The executive who follows the King Richard model is the executive who brings in his cronies while ignoring the incumbents. This is the executive who is out to change things and bend the organization to his will without regard for any past history or recommendations from the incumbents. In this scenario the incumbent executives will typically react by ignoring the inner circle cronies and their edicts. This will evolve into passive aggressiveness followed by active resistance unless the executive mends his ways which he rarely does. The irony here is that the executive usually fails to understand why he failed and why his subordinates opposed him when he was acting in their best interest and the best interest of the company. The lesson is that when you come into a top spot you may bring some trusted colleagues with you but you cannot ignore the incumbent leaders. They must be consulted and included in the planning and execution.
Lear is a rather sad case because he truly believed that his power and influence was his personally. King Lear divided his kingdom. He thought that he would still be in control and influential in the running of the kingdom. Of course he was ignored, ultimately humiliated and destroyed. There is an excellent modern example of this with Lee Iacocca former President of Ford Motor company. When Iacocca was fired from Ford he was stunned to find that many of his “friends” of 25 years would no longer return his phone calls. Like many other executives Lee thought that his power and influence were tied to him personally rather than to his position. But the reality is power is tied to the position not to the person. A bitter lesson that Lee learned and this seems to be a hard lesson for many executives to grasp. Once you leave a position the power and perks leave as well but on the positive side so do the sycophants, courtiers, and hangers-on that you thought were friends.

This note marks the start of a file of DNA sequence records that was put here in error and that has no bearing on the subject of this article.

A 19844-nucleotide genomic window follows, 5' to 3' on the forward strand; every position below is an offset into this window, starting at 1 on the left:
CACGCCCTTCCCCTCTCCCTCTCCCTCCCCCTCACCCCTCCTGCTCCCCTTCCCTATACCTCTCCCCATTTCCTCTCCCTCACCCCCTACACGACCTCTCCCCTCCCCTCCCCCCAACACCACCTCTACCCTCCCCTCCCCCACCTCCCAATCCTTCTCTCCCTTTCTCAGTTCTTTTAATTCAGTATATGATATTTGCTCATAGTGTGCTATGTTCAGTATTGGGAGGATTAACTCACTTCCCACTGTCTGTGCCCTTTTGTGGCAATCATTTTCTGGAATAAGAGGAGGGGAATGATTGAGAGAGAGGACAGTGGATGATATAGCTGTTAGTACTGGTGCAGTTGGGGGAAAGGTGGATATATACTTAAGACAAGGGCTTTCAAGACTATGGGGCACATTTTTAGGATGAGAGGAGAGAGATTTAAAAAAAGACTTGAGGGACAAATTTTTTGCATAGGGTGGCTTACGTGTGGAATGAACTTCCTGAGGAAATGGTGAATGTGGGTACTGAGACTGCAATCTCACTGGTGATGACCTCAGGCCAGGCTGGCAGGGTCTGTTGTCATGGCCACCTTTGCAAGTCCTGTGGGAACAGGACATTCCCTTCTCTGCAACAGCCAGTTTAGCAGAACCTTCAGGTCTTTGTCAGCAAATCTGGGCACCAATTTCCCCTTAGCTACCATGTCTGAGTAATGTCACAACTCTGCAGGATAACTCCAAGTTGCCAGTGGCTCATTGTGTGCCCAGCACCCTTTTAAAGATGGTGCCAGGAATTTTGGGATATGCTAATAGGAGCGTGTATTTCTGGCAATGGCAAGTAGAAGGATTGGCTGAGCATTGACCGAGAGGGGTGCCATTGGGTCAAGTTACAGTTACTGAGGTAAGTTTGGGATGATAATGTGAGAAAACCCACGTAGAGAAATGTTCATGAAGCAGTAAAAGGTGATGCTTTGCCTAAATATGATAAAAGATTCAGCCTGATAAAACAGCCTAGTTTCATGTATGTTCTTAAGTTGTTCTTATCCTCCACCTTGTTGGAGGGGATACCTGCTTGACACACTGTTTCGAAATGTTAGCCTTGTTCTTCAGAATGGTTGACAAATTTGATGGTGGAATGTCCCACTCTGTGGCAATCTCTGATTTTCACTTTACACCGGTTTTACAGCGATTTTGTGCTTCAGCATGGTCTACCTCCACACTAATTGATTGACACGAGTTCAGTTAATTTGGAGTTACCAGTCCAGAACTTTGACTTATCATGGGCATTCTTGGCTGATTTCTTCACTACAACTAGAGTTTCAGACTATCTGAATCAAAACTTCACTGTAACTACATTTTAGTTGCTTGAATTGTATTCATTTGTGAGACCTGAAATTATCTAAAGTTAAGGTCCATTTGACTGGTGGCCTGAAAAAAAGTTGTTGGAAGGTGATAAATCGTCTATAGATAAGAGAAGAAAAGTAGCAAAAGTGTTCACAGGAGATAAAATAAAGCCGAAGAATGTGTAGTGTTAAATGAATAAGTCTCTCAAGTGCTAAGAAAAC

Antony’s view of power is more complex. He feels he achieved his power through his military conquests and it is his and his alone. He fails to understand that the power he wields is Rome’s power and not his individually. In modern terms we find the Antony style manager to be the one who has risen through the ranks and survived bruising political battles. But with power he feels it is his by right and he is free to act as he chooses. This type of manager commonly runs into trouble when his personal goals conflict with those of the organization. To some extent an organization can withstand the conflict but if the leader persists in viewing his power as his personally then inevitably he will be stripped of that power. This may come about through termination, resignation, or simply being moved aside without power.
There are many management lessons to be learned from the liberal arts and Shakespeare is simply one such source. These plays by Shakespeare show how power can become destructive to the person once they think that the power belongs to them and not to the position. This is a trap that all modern managers must be cognizant of because their power belongs not to them but to the position. Power always belongs to the group or organization and a failure to recognize that subordinates and peers as well as superiors must be taken into account.